6 Replies Latest reply on Nov 5, 2018 12:27 PM by BrianBolton

    Personal VM PI System

    BrianBolton

      I have heard of some PI users that have created a VMware Virtual PI System on their personal laptops. I am interested in hearing from PI Square members who have done this. Is it something you recommend? I come from an environment where I was connected to 9 virtual PI environments and a dedicated virtual development system. I need a development system in my new role but I want to have it local. I could by a PC and convert it into a PI system or try the VMware setup. If there is a white paper or set of guidelines available it would be great.

        • Re: Personal VM PI System
          Lal_Babu_Shaik

          Hi Brian

           

          You can install PI server on your machine if hardware supports and have PI server license. On your windows 10 laptop or desktop you can create virtual machine using Hyper-V or VMware tools. Make sure you comply with OSIsoft license agreement and machine signature file is required to activate PI System. You can follow standard PI installation guide once VMware or Hyper V environment is setup.

           

          3062OSI8 - Does OSIsoft support the PI System running on virtual machines (such as VMWare or Microsoft Hyper-V)

           

          Thanks,

          Lal

          5 of 5 people found this helpful
          • Re: Personal VM PI System
            rkunzman

            Hi Brian,

             

            As Lal said, a virtual machine setup is supported as long as you have a valid licence for the products you wish to install. Either of your options would work, you could have a dedicated physical machine, or virtual machines depending on what works best for you.

             

            The link he provided has more detail: 3062OSI8 - Does OSIsoft support the PI System running on virtual machines (such as VMWare or Microsoft Hyper-V)

             

            Thanks,

            Ryan Kunzman | Product Support Engineer

            • Re: Personal VM PI System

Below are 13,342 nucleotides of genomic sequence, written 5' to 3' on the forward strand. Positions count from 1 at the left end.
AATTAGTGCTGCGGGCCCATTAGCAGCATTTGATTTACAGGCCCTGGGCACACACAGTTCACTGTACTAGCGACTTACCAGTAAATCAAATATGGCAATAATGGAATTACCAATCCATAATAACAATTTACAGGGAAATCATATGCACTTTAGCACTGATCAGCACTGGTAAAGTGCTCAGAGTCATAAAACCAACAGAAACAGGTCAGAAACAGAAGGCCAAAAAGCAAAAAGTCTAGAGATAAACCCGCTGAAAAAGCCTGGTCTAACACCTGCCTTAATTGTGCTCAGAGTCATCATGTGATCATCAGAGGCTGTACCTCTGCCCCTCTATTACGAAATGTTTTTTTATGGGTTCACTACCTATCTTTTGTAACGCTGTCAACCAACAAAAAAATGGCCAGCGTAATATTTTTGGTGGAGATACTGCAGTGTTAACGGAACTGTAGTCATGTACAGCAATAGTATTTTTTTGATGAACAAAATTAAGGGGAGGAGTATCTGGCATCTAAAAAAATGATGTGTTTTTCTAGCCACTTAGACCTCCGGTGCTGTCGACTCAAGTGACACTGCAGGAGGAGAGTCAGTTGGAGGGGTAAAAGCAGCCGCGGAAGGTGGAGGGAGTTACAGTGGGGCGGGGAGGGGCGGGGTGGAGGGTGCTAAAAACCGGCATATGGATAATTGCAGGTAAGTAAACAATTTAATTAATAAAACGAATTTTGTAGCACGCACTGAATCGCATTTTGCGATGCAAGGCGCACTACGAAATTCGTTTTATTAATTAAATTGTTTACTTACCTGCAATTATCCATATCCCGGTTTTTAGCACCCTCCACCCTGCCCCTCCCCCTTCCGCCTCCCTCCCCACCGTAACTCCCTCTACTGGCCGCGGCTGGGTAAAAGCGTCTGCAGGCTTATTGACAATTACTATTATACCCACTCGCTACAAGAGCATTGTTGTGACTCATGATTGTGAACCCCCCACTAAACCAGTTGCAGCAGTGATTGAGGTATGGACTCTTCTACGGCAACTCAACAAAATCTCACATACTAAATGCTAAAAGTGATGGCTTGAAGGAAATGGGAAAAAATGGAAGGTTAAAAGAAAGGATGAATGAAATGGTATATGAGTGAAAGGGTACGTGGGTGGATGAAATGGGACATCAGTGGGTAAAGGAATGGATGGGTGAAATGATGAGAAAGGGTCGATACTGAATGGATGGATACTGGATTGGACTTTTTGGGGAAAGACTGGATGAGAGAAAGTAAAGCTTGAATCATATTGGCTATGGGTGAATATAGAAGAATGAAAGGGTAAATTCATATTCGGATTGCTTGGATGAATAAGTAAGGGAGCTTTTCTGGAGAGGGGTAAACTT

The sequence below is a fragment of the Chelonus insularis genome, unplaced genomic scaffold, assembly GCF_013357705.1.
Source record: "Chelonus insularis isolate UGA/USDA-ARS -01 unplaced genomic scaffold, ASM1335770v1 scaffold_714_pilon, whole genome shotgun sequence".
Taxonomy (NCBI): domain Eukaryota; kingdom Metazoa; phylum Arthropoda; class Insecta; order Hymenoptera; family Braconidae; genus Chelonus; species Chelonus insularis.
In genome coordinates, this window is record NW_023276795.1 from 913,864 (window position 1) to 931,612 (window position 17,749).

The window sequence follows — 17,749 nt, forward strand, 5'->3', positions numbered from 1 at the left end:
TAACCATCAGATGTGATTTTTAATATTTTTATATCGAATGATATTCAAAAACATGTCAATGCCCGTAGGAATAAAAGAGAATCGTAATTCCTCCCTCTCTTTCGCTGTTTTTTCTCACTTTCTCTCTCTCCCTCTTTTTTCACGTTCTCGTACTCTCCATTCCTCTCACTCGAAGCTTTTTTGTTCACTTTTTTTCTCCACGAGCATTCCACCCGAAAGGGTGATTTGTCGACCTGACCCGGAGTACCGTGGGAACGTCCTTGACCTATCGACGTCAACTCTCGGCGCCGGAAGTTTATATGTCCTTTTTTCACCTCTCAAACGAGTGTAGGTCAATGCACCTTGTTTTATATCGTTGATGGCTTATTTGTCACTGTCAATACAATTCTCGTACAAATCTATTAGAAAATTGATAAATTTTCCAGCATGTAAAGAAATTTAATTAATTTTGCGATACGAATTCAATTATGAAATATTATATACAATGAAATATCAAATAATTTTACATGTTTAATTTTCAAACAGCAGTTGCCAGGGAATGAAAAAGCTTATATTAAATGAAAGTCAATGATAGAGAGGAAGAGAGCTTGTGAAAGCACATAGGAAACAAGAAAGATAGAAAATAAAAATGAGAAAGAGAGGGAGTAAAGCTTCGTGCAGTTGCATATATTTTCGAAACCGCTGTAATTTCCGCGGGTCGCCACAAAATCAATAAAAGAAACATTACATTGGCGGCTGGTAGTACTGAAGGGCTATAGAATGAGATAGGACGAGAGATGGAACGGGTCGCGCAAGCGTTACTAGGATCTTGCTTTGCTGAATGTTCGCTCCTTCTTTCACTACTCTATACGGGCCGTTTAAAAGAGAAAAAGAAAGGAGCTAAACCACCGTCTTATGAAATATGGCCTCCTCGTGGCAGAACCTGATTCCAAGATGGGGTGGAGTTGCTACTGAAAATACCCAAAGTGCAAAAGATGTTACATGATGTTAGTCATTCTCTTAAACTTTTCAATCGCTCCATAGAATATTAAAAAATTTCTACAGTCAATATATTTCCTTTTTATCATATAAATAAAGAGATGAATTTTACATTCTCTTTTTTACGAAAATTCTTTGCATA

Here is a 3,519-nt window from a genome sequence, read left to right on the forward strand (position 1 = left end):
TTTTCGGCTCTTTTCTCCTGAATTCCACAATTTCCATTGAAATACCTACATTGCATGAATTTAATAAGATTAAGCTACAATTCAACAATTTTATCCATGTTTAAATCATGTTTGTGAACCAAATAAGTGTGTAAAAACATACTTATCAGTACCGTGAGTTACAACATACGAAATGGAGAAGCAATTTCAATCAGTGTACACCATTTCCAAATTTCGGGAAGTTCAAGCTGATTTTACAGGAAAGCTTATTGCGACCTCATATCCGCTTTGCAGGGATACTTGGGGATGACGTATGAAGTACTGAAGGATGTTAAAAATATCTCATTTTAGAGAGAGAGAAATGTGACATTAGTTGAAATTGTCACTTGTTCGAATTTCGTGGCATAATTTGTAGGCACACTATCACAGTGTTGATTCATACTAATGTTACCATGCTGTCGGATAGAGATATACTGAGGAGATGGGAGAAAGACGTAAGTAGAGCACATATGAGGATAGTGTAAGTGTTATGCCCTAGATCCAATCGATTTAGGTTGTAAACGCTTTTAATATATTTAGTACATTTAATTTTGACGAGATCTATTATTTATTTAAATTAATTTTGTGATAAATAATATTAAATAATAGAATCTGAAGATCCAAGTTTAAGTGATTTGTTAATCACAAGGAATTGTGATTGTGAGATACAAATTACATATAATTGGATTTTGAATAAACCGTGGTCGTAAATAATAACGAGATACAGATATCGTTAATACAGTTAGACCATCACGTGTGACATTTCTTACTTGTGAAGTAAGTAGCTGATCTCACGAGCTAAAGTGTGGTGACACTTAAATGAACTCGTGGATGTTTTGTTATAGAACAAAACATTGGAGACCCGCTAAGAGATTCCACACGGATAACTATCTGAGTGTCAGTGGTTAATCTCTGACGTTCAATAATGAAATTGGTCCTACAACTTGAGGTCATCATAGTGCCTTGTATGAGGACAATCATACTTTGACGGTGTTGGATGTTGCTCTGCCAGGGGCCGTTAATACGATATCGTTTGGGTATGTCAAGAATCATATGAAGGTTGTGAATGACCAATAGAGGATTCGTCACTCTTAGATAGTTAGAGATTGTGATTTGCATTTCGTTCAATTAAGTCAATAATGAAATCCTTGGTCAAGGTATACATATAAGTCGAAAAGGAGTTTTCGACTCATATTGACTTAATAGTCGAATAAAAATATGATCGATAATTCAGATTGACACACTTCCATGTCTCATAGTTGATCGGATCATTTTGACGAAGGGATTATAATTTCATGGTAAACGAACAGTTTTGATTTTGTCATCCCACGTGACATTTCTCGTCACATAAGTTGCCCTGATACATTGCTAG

Roger Palmen

              Hi Brian,

               

              I've done exactly this for many years. It works OK for development and research purposes. You only need sufficient CPU power (running i7), memory (16Gb min) and SSD is almost a must.

               

              Typically i have a Windows Server VM that runs the entire PI Software stack (SQL, DA, AF, Vision, etc.). As for PI Vision, integrators and stuff you need a domain, i've mostly set this server to be a domain controller. That does require some hacking though to make things work (e.g. AF install Go.bat changes to use domain groups for AF instead of local groups).

               

              The better way would be to use two VM's: one small domain controller VM, and a second VM where you run your PI software.

              1 of 1 people found this helpful
                • Re: Personal VM PI System
                  BrianBolton

                  That is a great idea. By any chance do you have your build documented in a shareable format? I would appreciate your sharing.

                   

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                    • Re: Personal VM PI System
                      Roger Palmen

                      Hmm, not really. I could only wish OSIsoft would distribute a VM, where you would only need to insert your own MS and OSI licenses to run it. Internally we have some VM's we share between collegues we've hand crafted.

                       

                      The tricky part is that the exact details tend to change over versions of the software, so what used to work on the previous version might not work for the current version. But roughly some ideas to get you started:

                       

                      For the PI system core (PI Server 2018, so SQL, Data Archive, AF, Analytics, Notifications) you don't need a domain, so you just create a Windows (e.g. 2016 Server) VM and install SQL Express and the PI Server tools.That you can do in just a few hours.

                       

                       

                      If you need Integrators or Pi Vision or other applications, you will need a domain, and thus things become more complex quickly. So for a 2- or 3-server VM stack you would need the following:

                      • A virtual network to combine the VM's, separate from the domain your host is running on
                      • A small server running Windows Server and DNS and a domain controller. Setting up DNS and AD is not really my area of expertise.
                      • A PI Server, joined to the domain for the PI System Core. Join the machine to the domain, and use service accounts to run your services. Use domain groups to map to PI system roles (Administrator, Operator, Interfaces, Services, etc.)
                      • And do the same for all other servers: PI Vision, PI Integrator, etc.

                       

                      I would recommend to create one VM for the PI Core, and separate VM's for the 'sattelite' applications like PI Vision and PI Integrators. That way you stay flexible and light-weight.

                      Hope this helps to get started! If you have specific questions, just ask PI Square! We've been there before.